Take it Home and Unpack it.

Last week Maxwell Anderson, from the Indianapolis Museum of Art, had some settling things to say about the role of technology in the transition from virtual to visceral audiences during the opening plenary for the 2009 Museums and the Web conference.

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“As social networking continues to grow, a priority for museums should be to open the experiences they offer on-site to visitors online. By prioritizing production of web-based high-definition video, real-time transparency in reporting out museum activities, and new avenues for audience participation, museums may be able to stand out in the increasingly cluttered media landscape.”

The conference explored variable media strategies currently being used within museums from experimental exhibition initiatives (like using GIIS and GPS to map collections in physical spaces) to new interpretive plans (exploring collaborative histories through wikis) to new platforms for Digital Asset Management ( Fedora, Drupal, and Cloud Computing).

As a first timer to the conference I found the experience invaluable. I naively attempted to make it to every session I physically could while volunteering, trying to take notes, and participate in the backchannel. I think my head exploded. Twice. It was a marginally overwhelming experience and there is still a lot to unpack. But even with the variety of topics presented throughout the conference the issue of transparency and community involvement was one that stuck with me.

As a social media advocate, I couldn’t agree more with the statement made in the opening.  New technologies can help to build community, channel relevant news and information, extend conversations beyond the walls of institutions, and provide a space for the co-creation of knowledge. By inviting visitors, staff, and artists to join in on various networked communities, museums can incite communication and promote the dialogue and transparency necessary for relevance.

This was also the first forum in which people didn’t respond reluctantly to the idea of community generated content, in fact majority of the folks in attendance were searching out more ways to get their audiences involved.  Personally I feel that the more access and opportunity for ownership we provide our visitors the more they will invest in providing relevant content.

All too often people are afraid that if a public forum is set up that people are going to use it pre-pubescently. I’m not sure if I buy it. I know that in some instances people have a preternatural sense to act immaturely in anonymous settings but I can’t help be believe that if a museum created a sense of community ownership, that something like public forums could really take off in an effective way.

First attempts

For the 2009 DXARTS BFA Exhibition this spring I have set up a Bright Kite wall as a way for students, artists, and visitors to interact with one another both within the gallery space and online. Bright Kite is a location-aware social network that allows participants to interact with each other in real time. This network platform also provides location/event specific feeds called a Bright Kite wall. With this wall participants will also be able to send direct messages to one another via twitter, Bright Kite Online, or through SMS/Texting. These interactions, comments, and queries are fed to the Wall which can be displayed both on screen in a Gallery space or online. With this dual capacity active participants will be able to interact in a dialogue when on site and after they leave allowing those who visited the museum weeks ago to communicate with someone currently on-site about their experience.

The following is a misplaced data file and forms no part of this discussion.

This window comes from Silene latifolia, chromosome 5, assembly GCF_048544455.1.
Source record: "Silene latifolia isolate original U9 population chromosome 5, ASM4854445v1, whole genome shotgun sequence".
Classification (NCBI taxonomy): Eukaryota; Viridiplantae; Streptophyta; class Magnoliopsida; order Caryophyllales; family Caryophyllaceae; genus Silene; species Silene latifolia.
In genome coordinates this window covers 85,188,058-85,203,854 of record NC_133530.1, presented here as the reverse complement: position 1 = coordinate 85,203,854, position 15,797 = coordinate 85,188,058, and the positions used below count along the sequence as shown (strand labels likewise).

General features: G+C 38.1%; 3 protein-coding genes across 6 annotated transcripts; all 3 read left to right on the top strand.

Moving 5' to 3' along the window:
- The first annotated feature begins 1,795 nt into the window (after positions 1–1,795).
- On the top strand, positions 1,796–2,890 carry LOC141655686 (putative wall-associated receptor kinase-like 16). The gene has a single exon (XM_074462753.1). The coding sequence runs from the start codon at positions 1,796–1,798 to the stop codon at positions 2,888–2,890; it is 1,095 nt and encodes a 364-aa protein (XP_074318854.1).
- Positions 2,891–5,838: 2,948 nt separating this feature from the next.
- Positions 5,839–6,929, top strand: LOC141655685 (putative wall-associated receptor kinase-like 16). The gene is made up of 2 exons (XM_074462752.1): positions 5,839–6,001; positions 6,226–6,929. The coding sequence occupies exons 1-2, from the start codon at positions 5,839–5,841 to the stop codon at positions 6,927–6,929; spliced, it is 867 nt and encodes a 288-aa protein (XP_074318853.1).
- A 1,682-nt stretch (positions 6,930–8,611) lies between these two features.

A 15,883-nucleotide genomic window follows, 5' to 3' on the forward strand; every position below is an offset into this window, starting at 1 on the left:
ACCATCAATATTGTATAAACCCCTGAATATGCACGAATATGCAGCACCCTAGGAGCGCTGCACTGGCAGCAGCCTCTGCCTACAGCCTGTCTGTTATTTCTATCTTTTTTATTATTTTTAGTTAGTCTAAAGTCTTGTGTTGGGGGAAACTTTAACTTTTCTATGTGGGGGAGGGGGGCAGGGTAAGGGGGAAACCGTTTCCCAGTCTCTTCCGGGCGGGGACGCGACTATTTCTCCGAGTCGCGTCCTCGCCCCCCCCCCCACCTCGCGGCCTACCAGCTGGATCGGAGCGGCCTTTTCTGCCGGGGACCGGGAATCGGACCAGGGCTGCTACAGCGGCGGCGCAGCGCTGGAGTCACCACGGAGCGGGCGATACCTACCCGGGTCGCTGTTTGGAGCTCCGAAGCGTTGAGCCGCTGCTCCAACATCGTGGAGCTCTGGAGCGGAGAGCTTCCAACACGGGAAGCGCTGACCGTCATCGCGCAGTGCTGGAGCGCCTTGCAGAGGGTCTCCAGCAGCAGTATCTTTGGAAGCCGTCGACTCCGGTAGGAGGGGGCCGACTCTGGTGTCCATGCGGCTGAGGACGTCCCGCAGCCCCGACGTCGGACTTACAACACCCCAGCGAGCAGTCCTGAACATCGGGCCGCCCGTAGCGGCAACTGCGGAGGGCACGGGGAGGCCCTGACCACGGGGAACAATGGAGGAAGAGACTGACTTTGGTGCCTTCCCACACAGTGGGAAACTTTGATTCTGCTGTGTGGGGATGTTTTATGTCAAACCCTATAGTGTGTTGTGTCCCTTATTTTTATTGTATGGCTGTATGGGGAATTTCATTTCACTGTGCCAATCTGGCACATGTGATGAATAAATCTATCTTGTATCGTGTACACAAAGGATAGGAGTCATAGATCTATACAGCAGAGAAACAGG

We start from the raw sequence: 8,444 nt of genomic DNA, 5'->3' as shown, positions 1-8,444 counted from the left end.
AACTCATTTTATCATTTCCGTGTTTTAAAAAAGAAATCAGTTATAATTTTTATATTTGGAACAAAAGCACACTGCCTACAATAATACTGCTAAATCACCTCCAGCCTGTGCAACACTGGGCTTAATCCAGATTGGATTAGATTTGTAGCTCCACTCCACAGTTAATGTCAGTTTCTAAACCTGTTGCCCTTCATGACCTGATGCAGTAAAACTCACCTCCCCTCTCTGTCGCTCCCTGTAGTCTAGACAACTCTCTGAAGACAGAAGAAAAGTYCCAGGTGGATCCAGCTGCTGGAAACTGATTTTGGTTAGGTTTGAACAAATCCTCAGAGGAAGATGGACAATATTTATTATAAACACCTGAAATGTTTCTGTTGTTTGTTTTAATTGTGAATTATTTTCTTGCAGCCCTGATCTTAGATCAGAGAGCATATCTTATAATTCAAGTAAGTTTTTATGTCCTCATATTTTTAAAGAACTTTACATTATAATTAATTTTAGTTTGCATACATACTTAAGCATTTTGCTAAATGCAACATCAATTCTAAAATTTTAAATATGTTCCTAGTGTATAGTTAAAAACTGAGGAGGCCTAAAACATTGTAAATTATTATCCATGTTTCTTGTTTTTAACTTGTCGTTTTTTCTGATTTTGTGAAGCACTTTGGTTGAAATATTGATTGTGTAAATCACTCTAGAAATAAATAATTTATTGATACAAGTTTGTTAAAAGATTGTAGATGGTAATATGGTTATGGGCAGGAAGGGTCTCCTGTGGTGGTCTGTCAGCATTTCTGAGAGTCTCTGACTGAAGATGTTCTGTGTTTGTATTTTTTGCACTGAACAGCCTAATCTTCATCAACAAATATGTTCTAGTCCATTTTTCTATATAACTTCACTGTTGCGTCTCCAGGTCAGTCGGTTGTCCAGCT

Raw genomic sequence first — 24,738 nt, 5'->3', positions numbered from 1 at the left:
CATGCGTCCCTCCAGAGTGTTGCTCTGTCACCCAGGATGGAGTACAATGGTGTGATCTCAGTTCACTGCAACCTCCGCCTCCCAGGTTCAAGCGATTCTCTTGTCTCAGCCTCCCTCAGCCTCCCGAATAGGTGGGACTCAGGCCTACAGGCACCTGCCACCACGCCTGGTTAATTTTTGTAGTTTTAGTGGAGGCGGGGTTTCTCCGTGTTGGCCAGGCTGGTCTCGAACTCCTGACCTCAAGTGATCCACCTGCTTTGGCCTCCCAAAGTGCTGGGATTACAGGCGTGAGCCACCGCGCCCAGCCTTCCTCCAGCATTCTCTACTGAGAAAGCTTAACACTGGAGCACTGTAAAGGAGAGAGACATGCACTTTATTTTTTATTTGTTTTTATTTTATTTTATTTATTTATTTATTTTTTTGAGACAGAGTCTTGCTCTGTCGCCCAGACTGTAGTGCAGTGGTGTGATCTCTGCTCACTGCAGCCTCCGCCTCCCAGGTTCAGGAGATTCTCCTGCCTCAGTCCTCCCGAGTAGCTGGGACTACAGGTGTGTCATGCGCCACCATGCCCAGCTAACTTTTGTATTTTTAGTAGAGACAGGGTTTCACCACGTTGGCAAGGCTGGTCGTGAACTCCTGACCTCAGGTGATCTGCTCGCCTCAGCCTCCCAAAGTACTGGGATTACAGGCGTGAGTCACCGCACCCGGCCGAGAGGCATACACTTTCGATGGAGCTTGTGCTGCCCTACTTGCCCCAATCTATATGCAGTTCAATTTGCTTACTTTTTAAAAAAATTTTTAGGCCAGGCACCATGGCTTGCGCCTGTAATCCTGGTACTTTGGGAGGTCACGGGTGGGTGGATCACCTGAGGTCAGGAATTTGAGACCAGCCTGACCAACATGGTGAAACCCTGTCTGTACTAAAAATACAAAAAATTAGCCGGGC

Going to see a work is in and of itself is an encounter, but how can we support a more direct experience with the art and artists we support? Encouraging dialogue between visitors, students, and artists can provide a relevant forum for exploring the content, context, and interpretation of contemporary art in an inclusive and effective way. With a visitor population so actively involved in various social networks outside the museum space it seems appropriate to incorporate these elements of engagement within the context of the gallery and in turn energize discussion beyond the exhibition space.

Could this work in a museum? Yes. The Mattress Factory had pretty great success with Bright Kite and I feel as the mindscape of social media grows these public displays of dialog will become more relevant.  It may take a little tugging, but I’m going to continue to root for these sorts of applications.

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Play Art Loud! ArtBabble.org
I'm also a contributor to the Henry Art Gallery's Hankblog and editor/producer of the Gallery's ArtCasts.

I'm currently working as a Wallace Foundation Fellow with emp|sfm to foster a new network for the NorthWest all ages music & arts community. Its called The Sound Board and you should totally check it out.

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